Province in Vietnam boosting tourism with its rich culture

A women's football tournament at a festival in Quang Ninh, photo by Asia News Network.

One province in Vietnam aims to boost its tourism with its rich cultural heritage. Twenty-one ethnic minority groups reside in the coastal, northeastern province of Quang Ninh.

This year, authorities launched several tourism initiatives to draw visitors to the province, and improve accessibility to tourism products tied to ethnic cultures.

From November 4-6 this year, the Binh Lieu district’s District Golden Festival 2022 was held. The festival offered a wide variety of fun cultural and athletic activities.

The festival was a success, drawing over 21,000 people to the district, according to the district’s Culture and Information Department report.

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In October, another festival was held in Binh Lieu, the San Chi Ethnic Culture and Sports Festival. The festival featured a race for locals and tourists, and there was an ethnic costume show and a women’s football tournament.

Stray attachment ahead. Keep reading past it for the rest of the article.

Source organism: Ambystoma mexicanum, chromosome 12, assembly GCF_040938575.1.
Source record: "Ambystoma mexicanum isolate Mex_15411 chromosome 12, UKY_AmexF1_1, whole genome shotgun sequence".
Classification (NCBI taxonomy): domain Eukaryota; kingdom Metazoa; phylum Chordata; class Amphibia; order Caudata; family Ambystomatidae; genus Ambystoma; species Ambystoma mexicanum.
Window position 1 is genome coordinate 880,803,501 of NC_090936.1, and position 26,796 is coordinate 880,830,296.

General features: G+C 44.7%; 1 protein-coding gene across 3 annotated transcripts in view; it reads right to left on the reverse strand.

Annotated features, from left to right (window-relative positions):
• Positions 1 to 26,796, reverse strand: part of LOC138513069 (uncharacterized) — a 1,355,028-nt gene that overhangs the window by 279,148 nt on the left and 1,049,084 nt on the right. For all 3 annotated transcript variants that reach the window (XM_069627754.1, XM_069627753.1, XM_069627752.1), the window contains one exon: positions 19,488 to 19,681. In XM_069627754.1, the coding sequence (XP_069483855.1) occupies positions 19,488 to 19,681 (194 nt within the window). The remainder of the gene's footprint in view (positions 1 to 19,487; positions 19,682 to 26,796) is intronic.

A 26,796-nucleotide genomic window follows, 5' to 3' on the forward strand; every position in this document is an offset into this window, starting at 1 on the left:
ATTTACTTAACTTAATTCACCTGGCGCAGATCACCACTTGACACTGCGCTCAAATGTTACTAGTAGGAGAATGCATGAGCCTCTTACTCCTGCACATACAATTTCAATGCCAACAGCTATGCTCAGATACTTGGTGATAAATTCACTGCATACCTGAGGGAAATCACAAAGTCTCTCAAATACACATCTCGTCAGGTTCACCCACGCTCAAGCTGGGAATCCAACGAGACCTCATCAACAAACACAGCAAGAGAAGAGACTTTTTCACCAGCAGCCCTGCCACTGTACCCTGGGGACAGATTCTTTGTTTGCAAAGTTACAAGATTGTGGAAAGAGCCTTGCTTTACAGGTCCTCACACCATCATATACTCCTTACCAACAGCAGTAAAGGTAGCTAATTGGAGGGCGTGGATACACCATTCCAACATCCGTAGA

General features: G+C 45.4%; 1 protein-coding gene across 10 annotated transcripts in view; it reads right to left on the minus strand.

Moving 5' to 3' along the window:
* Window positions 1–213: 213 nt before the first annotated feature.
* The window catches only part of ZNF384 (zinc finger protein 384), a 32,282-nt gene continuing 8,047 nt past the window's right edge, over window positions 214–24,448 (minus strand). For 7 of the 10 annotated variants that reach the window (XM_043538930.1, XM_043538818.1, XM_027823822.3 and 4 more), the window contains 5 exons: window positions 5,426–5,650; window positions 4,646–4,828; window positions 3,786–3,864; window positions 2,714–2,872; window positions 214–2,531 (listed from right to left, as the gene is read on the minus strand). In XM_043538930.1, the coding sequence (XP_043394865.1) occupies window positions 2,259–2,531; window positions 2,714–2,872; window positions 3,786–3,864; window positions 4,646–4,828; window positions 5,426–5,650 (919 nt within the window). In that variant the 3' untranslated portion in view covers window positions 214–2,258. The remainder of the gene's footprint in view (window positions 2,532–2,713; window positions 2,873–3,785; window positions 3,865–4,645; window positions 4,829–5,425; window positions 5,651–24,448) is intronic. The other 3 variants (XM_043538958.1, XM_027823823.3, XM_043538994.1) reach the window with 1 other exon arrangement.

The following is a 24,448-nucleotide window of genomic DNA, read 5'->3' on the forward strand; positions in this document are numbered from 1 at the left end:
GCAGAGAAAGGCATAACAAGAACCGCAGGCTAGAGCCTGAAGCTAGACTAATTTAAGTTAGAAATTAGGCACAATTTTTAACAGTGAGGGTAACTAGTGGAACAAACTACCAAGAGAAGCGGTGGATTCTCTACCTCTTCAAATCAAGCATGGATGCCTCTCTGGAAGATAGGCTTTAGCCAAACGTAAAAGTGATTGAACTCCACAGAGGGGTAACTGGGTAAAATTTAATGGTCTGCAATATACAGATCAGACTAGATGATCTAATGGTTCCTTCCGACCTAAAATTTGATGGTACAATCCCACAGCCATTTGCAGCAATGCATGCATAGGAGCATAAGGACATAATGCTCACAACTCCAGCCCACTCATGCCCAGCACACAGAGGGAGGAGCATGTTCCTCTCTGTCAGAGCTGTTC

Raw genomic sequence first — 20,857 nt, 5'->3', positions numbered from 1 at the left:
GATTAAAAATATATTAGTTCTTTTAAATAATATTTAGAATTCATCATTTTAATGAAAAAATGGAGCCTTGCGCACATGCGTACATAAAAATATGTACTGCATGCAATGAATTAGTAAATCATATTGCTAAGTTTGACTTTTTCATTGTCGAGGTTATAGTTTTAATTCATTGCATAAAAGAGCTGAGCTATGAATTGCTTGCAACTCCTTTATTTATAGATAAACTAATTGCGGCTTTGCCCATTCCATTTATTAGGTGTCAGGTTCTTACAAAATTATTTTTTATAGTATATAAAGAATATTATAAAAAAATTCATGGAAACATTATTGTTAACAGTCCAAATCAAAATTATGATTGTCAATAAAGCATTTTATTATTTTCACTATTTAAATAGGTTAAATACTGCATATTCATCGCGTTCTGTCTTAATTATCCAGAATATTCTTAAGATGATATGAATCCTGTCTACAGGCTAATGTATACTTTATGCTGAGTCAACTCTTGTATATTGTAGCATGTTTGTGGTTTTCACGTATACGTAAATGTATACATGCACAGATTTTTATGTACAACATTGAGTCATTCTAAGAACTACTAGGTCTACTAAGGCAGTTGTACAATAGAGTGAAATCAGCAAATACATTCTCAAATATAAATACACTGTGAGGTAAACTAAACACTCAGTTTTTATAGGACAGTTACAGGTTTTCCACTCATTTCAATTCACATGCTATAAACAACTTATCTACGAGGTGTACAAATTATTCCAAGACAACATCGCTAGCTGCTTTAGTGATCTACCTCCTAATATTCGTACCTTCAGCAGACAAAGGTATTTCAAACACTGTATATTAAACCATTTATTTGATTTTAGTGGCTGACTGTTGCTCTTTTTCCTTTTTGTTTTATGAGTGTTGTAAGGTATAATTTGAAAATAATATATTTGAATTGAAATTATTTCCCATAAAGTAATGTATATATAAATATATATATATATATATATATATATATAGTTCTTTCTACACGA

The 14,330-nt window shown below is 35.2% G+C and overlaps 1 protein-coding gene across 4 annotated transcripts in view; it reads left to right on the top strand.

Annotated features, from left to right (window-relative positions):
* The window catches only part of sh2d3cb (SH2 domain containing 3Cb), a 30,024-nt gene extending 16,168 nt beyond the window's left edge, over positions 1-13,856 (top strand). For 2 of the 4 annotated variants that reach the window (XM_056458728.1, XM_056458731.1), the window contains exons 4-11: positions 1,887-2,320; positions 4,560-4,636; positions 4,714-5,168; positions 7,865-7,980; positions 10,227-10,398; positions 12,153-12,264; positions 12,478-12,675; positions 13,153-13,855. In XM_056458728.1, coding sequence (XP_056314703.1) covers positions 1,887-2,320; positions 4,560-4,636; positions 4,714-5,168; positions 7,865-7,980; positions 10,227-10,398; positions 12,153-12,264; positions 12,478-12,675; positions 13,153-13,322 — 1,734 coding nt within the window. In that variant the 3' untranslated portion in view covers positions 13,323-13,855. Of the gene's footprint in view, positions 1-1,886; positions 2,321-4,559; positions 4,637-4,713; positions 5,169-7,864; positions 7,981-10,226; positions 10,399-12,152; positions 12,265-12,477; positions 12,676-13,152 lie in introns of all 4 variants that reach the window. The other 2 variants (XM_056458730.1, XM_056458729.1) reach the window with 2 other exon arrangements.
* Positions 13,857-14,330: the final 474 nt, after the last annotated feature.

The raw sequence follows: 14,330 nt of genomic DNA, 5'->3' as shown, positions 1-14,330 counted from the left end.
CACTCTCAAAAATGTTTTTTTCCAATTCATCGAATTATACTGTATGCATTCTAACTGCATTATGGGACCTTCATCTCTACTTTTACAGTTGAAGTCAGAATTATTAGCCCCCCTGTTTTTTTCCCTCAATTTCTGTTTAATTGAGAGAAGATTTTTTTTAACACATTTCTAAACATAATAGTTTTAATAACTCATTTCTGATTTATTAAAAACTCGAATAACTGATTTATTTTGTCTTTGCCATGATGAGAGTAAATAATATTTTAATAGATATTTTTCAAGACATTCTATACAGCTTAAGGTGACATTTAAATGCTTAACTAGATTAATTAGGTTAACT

After 2025 Quang Ninh will focus on evaluating the outcomes of policies and will update the number of community-based tourism development sites based on conditions and budget resources.

Of the 21 ethnic groups in Quang Ninh, only six groups have populations of over 1,000 people. The ethnic groups include the Viet (Kinh), Dao, Tay, San Diu, San Chi and Hoa.

Each group has its own distinct culture, as well as their language or dialect.

Quang Ninh is mostly a mountainous region. The province has a typical climate of Vietnam’s northern region, featuring four seasons: spring, summer, autumn, and winter.

With Quang Ninh’s natural resources and rich local cultures, the district of Binh Lieu in particular has continued to thrive despite the usual “hibernation” of the industry during the winter season.

The director of the Department of Tourism says Quang Ninh will create nine more community-based tourist attractions between 2023 and 2025, Asia News Network reported. These attractions will be outstanding in tourism, culture, and history, adding even more richness to the province.

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Tara Abhasakun

A Thai-American dual citizen, Tara has reported news and spoken on a number of human rights and cultural news issues in Thailand. She holds a Bachelor’s Degree in history from The College of Wooster. She interned at Southeast Asia Globe, and has written for a number of outlets. Tara reports on a range of Thailand news issues.

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